Vulnerabilities (CVE)

Filtered by vendor Honeywell Subscribe
Filtered by product Safety Manager Firmware
Total 4 CVE
CVE Vendors Products Updated CVSS v2 CVSS v3
CVE-2022-30315 1 Honeywell 2 Safety Manager, Safety Manager Firmware 2022-08-05 N/A 9.8 CRITICAL
Honeywell Experion PKS Safety Manager (SM and FSC) through 2022-05-06 has Insufficient Verification of Data Authenticity. According to FSCT-2022-0053, there is a Honeywell Experion PKS Safety Manager insufficient logic security controls issue. The affected components are characterized as: Honeywell FSC runtime (FSC-CPU, QPP), Honeywell Safety Builder. The potential impact is: Remote Code Execution, Denial of Service. The Honeywell Experion PKS Safety Manager family of safety controllers utilize the unauthenticated Safety Builder protocol (FSCT-2022-0051) for engineering purposes, including downloading projects and control logic to the controller. Control logic is downloaded to the controller on a block-by-block basis. The logic that is downloaded consists of FLD code compiled to native machine code for the CPU module (which applies to both the Safety Manager and FSC families). Since this logic does not seem to be cryptographically authenticated, it allows an attacker capable of triggering a logic download to execute arbitrary machine code on the controller's CPU module in the context of the runtime. While the researchers could not verify this in detail, the researchers believe that the microprocessor underpinning the FSC and Safety Manager CPU modules is incapable of offering memory protection or privilege separation capabilities which would give an attacker full control of the CPU module. There is no authentication on control logic downloaded to the controller. Memory protection and privilege separation capabilities for the runtime are possibly lacking. The researchers confirmed the issues in question on Safety Manager R145.1 and R152.2 but suspect the issue affects all FSC and SM controllers and associated Safety Builder versions regardless of software or firmware revision. An attacker who can communicate with a Safety Manager controller via the Safety Builder protocol can execute arbitrary code without restrictions on the CPU module, allowing for covert manipulation of control operations and implanting capabilities similar to the TRITON malware (MITRE ATT&CK software ID S1009). A mitigating factor with regards to some, but not all, of the above functionality is that these require the Safety Manager physical keyswitch to be in the right position.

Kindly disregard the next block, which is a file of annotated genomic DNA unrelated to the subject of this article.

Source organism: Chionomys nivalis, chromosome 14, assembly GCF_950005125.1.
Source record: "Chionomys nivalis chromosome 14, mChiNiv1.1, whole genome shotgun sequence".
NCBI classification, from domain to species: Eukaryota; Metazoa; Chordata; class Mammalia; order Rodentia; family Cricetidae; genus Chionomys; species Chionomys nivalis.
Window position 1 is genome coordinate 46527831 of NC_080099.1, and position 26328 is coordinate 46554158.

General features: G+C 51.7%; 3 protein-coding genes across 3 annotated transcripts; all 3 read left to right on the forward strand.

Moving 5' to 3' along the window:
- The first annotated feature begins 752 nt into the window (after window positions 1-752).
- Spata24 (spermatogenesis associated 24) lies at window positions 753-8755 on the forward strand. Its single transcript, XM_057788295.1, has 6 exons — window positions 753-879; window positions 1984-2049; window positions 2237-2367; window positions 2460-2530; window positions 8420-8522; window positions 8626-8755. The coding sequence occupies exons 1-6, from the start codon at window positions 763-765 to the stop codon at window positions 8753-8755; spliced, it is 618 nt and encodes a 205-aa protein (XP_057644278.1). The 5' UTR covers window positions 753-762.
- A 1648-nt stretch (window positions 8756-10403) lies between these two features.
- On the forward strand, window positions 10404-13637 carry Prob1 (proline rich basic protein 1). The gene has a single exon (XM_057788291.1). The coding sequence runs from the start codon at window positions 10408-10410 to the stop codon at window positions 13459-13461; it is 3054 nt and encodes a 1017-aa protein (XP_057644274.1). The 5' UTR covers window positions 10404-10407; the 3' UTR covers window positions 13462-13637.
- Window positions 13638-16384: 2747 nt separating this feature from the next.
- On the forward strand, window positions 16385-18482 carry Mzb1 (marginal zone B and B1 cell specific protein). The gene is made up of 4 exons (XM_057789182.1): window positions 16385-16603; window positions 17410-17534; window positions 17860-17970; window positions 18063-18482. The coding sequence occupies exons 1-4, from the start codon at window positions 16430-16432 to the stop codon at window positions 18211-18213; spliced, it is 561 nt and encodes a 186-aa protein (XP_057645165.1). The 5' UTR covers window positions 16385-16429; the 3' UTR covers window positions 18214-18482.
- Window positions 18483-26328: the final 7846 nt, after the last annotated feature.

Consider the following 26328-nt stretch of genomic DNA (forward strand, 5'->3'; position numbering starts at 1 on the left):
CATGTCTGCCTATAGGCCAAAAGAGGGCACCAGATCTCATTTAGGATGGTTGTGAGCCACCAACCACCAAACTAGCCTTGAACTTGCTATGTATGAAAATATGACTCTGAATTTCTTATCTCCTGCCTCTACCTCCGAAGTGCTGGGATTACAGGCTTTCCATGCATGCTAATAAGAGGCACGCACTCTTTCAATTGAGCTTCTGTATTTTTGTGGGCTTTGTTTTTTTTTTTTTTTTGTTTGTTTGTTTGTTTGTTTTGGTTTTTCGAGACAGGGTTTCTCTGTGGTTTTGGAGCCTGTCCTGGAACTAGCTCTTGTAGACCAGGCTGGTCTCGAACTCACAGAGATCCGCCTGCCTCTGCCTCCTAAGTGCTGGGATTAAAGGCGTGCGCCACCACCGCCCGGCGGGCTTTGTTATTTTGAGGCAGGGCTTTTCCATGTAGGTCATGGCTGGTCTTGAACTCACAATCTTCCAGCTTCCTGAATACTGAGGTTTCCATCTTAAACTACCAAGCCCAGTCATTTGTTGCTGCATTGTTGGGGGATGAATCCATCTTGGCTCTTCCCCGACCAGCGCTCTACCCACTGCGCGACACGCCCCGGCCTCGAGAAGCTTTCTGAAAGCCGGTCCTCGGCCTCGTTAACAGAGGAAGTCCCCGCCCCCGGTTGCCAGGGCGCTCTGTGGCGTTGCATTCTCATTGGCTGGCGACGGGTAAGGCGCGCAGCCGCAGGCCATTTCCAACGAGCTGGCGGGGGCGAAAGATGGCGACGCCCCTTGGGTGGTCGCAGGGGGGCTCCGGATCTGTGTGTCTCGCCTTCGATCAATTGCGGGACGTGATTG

CVE-2022-30316 1 Honeywell 2 Safety Manager, Safety Manager Firmware 2022-08-05 N/A 6.8 MEDIUM
Honeywell Experion PKS Safety Manager 5.02 has Insufficient Verification of Data Authenticity. According to FSCT-2022-0054, there is a Honeywell Experion PKS Safety Manager unauthenticated firmware update issue. The affected components are characterized as: Firmware update functionality. The potential impact is: Firmware manipulation. The Honeywell Experion PKS Safety Manager utilizes the DCOM-232/485 communication FTA serial interface and Enea POLO bootloader for firmware management purposes. An engineering workstation running the Safety Builder software communicates via serial or serial-over-ethernet link with the DCOM-232/485 interface. Firmware images were found to have no authentication (in the form of firmware signing) and only relied on insecure checksums for regular integrity checks. Firmware images are unsigned. An attacker with access to the serial interface (either through physical access, a compromised EWS or an exposed serial-to-ethernet gateway) can utilize hardcoded credentials (see FSCT-2022-0052) for the POLO bootloader to control the boot process and push malicious firmware images to the controller allowing for firmware manipulation, remote code execution and denial of service impacts. A mitigating factor is that in order for a firmware update to be initiated, the Safety Manager has to be rebooted which is typically done by means of physical controls on the Safety Manager itself. As such, an attacker would have to either lay dormant until a legitimate reboot occurs or possibly attempt to force a reboot through a secondary vulnerability.